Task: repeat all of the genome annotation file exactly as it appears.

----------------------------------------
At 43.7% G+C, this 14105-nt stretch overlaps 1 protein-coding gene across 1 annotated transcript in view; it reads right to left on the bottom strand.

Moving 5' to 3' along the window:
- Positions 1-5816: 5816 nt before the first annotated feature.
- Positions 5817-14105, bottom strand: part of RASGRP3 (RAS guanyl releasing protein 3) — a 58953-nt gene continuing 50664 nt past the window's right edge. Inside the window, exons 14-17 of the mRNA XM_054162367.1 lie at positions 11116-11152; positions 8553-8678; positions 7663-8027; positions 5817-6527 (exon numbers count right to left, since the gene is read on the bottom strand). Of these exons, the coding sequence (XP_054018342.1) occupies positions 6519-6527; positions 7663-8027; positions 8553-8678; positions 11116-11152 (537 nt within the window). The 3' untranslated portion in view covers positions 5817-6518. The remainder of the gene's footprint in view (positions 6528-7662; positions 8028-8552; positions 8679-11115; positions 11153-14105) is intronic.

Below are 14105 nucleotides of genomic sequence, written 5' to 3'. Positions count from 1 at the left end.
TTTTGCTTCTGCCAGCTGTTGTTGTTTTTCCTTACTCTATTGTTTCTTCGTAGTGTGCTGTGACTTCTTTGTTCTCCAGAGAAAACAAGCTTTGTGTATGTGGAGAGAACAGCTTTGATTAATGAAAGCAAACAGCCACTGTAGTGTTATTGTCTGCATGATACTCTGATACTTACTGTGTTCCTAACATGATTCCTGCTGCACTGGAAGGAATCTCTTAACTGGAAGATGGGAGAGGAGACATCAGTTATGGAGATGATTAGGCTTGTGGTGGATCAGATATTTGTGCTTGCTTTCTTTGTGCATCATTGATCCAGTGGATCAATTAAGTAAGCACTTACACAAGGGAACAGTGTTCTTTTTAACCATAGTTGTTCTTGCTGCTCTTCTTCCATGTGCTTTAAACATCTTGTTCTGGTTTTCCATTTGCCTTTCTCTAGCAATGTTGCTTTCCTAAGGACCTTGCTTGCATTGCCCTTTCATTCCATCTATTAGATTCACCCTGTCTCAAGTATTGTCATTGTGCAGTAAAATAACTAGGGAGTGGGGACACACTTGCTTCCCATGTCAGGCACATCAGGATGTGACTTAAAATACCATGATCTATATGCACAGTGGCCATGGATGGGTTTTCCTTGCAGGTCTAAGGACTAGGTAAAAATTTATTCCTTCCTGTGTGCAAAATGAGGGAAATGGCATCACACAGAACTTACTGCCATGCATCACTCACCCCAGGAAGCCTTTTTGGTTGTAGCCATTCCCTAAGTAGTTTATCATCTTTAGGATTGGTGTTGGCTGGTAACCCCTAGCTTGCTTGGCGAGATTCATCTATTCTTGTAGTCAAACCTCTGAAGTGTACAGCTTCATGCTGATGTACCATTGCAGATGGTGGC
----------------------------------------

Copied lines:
At 43.7% G+C, this 14105-nt stretch overlaps 1 protein-coding gene across 1 annotated transcript in view; it reads right to left on the bottom strand.

Moving 5' to 3' along the window:
- Positions 1-5816: 5816 nt before the first annotated feature.
- Positions 5817-14105, bottom strand: part of RASGRP3 (RAS guanyl releasing protein 3) — a 58953-nt gene continuing 50664 nt past the window's right edge. Inside the window, exons 14-17 of the mRNA XM_054162367.1 lie at positions 11116-11152; positions 8553-8678; positions 7663-8027; positions 5817-6527 (exon numbers count right to left, since the gene is read on the bottom strand). Of these exons, the coding sequence (XP_054018342.1) occupies positions 6519-6527; positions 7663-8027; positions 8553-8678; positions 11116-11152 (537 nt within the window). The 3' untranslated portion in view covers positions 5817-6518. The remainder of the gene's footprint in view (positions 6528-7662; positions 8028-8552; positions 8679-11115; positions 11153-14105) is intronic.

Below are 14105 nucleotides of genomic sequence, written 5' to 3'. Positions count from 1 at the left end.
TTTTGCTTCTGCCAGCTGTTGTTGTTTTTCCTTACTCTATTGTTTCTTCGTAGTGTGCTGTGACTTCTTTGTTCTCCAGAGAAAACAAGCTTTGTGTATGTGGAGAGAACAGCTTTGATTAATGAAAGCAAACAGCCACTGTAGTGTTATTGTCTGCATGATACTCTGATACTTACTGTGTTCCTAACATGATTCCTGCTGCACTGGAAGGAATCTCTTAACTGGAAGATGGGAGAGGAGACATCAGTTATGGAGATGATTAGGCTTGTGGTGGATCAGATATTTGTGCTTGCTTTCTTTGTGCATCATTGATCCAGTGGATCAATTAAGTAAGCACTTACACAAGGGAACAGTGTTCTTTTTAACCATAGTTGTTCTTGCTGCTCTTCTTCCATGTGCTTTAAACATCTTGTTCTGGTTTTCCATTTGCCTTTCTCTAGCAATGTTGCTTTCCTAAGGACCTTGCTTGCATTGCCCTTTCATTCCATCTATTAGATTCACCCTGTCTCAAGTATTGTCATTGTGCAGTAAAATAACTAGGGAGTGGGGACACACTTGCTTCCCATGTCAGGCACATCAGGATGTGACTTAAAATACCATGATCTATATGCACAGTGGCCATGGATGGGTTTTCCTTGCAGGTCTAAGGACTAGGTAAAAATTTATTCCTTCCTGTGTGCAAAATGAGGGAAATGGCATCACACAGAACTTACTGCCATGCATCACTCACCCCAGGAAGCCTTTTTGGTTGTAGCCATTCCCTAAGTAGTTTATCATCTTTAGGATTGGTGTTGGCTGGTAACCCCTAGCTTGCTTGGCGAGATTCATCTATTCTTGTAGTCAAACCTCTGAAGTGTACAGCTTCATGCTGATGTACCATTGCAGATGGTGGC